IRAN: Tehran warily eyeing Iraq-U.S. deal
Within official quarters in Washington, Baghdad and Tehran these days, lots of eyeballs are zeroing in on the process of hammering out a Status of Forces of Agreement that would legitimize the presence of United States troops in Iraq after a United Nations mandate expires Dec. 31.
Shiite Iran has enormous influence over Iraq, with deep ties to all the major Shiite and Kurdish political parties and even to the main Sunni groups. It has delivered mixed signals about how it views current deal hammered out with U.S. officials by Iraqi Prime Minister Nouri Maliki and approved by his Cabinet.
Iranian officials have been surprisingly tight-lipped about the proposed deal. Hassan Qashqavi, the spokesman for Iran's foreign ministry said on Sunday that Tehran was waiting for Iraqi lawmakers, who must still vote on the deal, to weigh in:
"The Iraqi nation is in its most historic and decisive moment. We should wait and see when the security draft reaches on the floor of the parliament."
He chided a reporter who pressed him on the matter:
"Do not be in a hurry. Let 's see what will be the reaction of the parliament."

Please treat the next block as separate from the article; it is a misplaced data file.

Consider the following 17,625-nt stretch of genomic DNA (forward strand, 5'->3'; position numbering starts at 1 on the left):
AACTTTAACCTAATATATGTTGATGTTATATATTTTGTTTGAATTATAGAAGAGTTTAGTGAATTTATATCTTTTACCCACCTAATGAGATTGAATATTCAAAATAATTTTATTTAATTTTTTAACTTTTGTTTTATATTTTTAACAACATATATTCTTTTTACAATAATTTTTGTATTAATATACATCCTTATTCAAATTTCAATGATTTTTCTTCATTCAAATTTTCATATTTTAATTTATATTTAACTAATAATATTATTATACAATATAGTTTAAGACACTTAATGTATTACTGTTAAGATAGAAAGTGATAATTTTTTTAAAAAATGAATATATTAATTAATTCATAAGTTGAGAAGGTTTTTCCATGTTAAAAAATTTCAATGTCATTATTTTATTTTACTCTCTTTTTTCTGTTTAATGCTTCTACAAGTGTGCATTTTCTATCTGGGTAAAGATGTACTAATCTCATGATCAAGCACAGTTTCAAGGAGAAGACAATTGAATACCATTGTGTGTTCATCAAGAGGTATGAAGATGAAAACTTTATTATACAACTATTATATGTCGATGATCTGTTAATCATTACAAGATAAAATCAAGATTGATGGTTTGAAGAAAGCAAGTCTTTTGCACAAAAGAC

Iranian newspapers, which pretty much all represent different factions within the country's ruling elite, have shown similar wishy-washiness.
The hard-line English-language Iran Daily highlighted the opposition to the pact by followers of cleric Moqtada Sadr, while Kayhan, often a mouthpiece for the most conservative elements in the Tehran government, labeled the deal a "capitulation" that would "deprive the government of Iraq from inspecting U.S. shipments in and out" of the country.
"The treaty has a destructive impact on Iraqi sovereignty and independence, and could have a negative impact on Iraq’s future relations with its neighbors," warned the hard-line newspaper Hezbollah in its Nov. 17 editions.
On the other hand, Etemaad, the reformist daily with a liberal bent, praised the deal as a "countdown to the end of the invasion of Iraq," and noted that only one member of the Iraqi Cabinet voted against the agreement, and she was a Sunni, to boot.
But these are all the voices of pressure groups that don't necessarily represent the opinions of the most powerful leaders within Iran's government, who know that U.S. President-elect Barack Obama wants to leave Iraq as soon as possible.
Check out CNN correspondent and longtime Baghdad reporter Michael Ware's take on Iran's position regarding the Status of Forces Agreement in the remarkable interview below.
Iran's leaders also know that Iraq's current leaders would likely never act against the strategic interests of Tehran, which cultivated, armed, trained and sheltered them over the decades.
-- Ramin Mostaghim in Tehran and Borzou Daragahi in Beirut
Photo: President Mahmoud Ahmadinejad, left, welcomes Massoud Barzani, leader of Iraq's autonomous Kurdish region, in Tehran last month. Credit: Ruhollah Vahdati / Associated Press
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